12.7. Code Like a Pirate!

In this chapter, we have learned how to define a dictionary, add or modify the key/value pairs, search through the keys and values, and loop through the collection. However, we still need to understand what dictionaries allow us to do.

12.7.1. Lists vs. Dictionaries

First, neither collection is better than the other. They are just different. There are some problems that lists solve more easily, while dictionaries are the better choice for other tasks.

The question isn’t which collection is better than the other. The proper question is which data structure best fits the job at hand.

Let’s take a look at one task where using a dictionary really helps.

12.7.2. Translation App

Google provides an easy-to-use algorithm that translates simple words and phrases between languages.

While we cannot build something as complete as this app (yet), we CAN understand how to make something similar with Python. At its core, the program is built around a dictionary!

Take a look at this small English-to-Spanish dictionary. The keys are English words, and the values are the same words in Spanish:

eng_to_span = {
   'hello' : 'hola',
   'blue' : 'azul',
   'apple' : 'manzana',
   'python' : 'pitón',
   'library' : 'biblioteca'

Now imagine that a user inputs an English word. We can easily search the keys in the eng_to_span dictionary for that word. If we find it, we can print the value for that key, which is the Spanish translation.

That’s it! Our word translator is limited only by the size and accuracy of the dictionary.

Try It!

Add key/value pairs to the translate dictionary! Feel free to use words from any two languages you want, but you must be able to type in the starting words with the letters on your keyboard.

  1. The keys in the dictionary should be in the language that the user enters.
  2. The values will be in the other language.
  3. Use Google translate if you need help finding word pairs.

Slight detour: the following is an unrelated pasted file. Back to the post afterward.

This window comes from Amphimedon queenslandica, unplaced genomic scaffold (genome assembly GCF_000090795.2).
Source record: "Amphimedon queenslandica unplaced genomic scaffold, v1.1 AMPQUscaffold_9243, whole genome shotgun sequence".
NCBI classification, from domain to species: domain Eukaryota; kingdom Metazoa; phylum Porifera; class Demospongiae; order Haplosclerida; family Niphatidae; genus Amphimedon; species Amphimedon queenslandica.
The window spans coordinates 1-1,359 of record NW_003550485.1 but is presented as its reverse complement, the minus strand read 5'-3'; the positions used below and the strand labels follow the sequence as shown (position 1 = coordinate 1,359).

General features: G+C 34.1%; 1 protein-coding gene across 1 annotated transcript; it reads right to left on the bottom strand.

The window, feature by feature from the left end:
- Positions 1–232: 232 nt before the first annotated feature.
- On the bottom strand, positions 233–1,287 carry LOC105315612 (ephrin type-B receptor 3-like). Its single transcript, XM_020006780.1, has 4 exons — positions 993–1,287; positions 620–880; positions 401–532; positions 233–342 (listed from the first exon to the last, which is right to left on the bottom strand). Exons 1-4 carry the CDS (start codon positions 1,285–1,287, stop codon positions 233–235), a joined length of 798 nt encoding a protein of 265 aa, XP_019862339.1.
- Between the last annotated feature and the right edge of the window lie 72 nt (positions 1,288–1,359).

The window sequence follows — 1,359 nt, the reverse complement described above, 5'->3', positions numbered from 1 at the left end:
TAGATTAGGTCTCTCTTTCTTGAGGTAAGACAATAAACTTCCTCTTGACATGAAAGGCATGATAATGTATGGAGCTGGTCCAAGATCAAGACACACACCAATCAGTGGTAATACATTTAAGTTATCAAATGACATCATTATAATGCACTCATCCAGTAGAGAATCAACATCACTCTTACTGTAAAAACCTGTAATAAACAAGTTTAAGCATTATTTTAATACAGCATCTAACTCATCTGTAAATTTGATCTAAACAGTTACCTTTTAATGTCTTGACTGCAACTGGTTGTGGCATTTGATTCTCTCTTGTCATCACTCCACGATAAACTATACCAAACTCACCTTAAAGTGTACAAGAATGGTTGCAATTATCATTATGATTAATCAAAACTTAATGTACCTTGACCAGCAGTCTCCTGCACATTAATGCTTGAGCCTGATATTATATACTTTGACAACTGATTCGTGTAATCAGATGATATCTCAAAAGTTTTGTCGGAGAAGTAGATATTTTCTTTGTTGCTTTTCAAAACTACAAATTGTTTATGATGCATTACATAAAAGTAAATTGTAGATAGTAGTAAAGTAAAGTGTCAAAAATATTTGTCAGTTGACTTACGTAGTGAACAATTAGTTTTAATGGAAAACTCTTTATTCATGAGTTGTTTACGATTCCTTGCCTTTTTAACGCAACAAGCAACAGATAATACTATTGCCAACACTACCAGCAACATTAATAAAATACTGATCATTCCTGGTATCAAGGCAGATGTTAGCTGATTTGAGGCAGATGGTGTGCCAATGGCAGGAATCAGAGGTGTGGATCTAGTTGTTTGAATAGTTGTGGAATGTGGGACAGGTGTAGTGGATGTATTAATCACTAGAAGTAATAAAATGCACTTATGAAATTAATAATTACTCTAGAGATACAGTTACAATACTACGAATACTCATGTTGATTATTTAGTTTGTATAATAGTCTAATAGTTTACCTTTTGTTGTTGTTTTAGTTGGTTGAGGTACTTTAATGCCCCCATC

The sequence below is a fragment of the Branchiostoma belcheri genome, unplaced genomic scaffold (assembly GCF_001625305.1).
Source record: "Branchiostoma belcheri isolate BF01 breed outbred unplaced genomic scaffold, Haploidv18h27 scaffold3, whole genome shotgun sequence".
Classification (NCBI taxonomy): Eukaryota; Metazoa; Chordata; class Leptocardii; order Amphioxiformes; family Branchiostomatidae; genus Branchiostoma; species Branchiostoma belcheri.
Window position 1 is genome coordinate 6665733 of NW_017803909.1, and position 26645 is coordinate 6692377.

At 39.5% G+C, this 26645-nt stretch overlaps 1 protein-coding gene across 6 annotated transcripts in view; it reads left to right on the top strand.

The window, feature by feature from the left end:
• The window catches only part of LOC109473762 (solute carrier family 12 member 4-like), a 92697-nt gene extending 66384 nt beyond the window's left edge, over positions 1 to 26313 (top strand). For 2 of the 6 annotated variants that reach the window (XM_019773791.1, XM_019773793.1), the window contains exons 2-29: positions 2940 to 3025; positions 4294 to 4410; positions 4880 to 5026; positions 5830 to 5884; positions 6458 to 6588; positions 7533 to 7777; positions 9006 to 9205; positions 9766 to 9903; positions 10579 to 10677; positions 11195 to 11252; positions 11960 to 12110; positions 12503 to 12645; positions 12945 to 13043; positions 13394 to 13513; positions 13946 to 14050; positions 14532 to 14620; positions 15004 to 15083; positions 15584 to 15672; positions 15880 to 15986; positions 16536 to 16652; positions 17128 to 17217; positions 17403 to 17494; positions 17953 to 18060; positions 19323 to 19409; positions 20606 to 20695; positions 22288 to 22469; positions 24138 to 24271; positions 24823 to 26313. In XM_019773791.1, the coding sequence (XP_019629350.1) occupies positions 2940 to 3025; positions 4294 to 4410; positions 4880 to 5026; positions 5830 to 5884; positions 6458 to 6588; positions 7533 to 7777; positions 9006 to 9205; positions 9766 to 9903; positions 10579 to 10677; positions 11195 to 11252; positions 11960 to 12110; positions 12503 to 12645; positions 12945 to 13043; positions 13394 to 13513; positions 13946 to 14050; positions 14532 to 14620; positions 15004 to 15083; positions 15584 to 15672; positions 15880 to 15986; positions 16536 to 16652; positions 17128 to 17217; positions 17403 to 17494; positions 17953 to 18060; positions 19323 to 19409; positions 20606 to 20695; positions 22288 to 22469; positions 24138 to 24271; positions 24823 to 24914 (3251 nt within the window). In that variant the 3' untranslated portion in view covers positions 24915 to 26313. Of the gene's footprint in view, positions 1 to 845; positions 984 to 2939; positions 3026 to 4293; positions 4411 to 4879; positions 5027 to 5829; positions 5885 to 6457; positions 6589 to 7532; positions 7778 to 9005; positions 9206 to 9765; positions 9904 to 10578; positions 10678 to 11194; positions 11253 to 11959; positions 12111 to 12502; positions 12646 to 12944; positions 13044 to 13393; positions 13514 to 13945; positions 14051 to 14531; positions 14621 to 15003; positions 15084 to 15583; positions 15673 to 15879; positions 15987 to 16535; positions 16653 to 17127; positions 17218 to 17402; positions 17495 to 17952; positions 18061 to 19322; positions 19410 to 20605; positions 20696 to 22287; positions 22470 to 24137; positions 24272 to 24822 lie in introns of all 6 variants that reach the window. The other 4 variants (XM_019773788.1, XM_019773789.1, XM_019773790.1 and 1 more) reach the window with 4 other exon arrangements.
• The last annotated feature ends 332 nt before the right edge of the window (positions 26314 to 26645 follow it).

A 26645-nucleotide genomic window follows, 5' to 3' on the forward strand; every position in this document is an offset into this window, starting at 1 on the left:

Walking through the code:

  1. keep_going = True keeps the while loop running until the user tells the program to stop.
  2. The word_to_change input statement prompts the user for the word to translate.
  3. if word_to_change in translate checks to see if the entered word is one of the keys in the dictionary.
    1. If True, then print(translate[word_to_change]) displays the value for the key.
    2. If False, then the user sees a message telling them that their word is missing from the dictionary.
  4. The repeat input statement asks the user if they would like to keep going. Any entry that does NOT start with 'y' (repeat[0].lower() != 'y') sets keep_going to False, and the program ends.


We could build the translation app with lists, but that code would be less efficient and more likely to have bugs.

Explain why.

12.7.3. Talk Like A Pirate

Once we complete a language-to-language dictionary, we can use it to translate more than just single words. Earlier in this chapter, we created a dictionary that linked words in pirate-speak with their English meanings. Let’s use this to have a little fun!

Our next task will take a set of text and replace some of the English words with pirate-speak. Follow the instructions listed below the editor to complete the program. You can also see the steps by clicking the Instructions tab in the editor.


  1. Note that the English-to-pirate dictionary is defined in the translate.py module.

    1. Placing it here is an excellent idea, because we can keep multiple dictionaries in translate.py and then import only the ones we want into different programs.
    2. Changes made to a dictionary in translate.py get applied to all programs that import it.
    3. Feel free to add, remove, or edit the key/value pairs in eng_to_pirate!
  2. Line 3 assigns the string we want to translate to the text variable, and line 4 splits text into a list of separate words. Line 6 defines an empty list to hold the words that go into the translated string.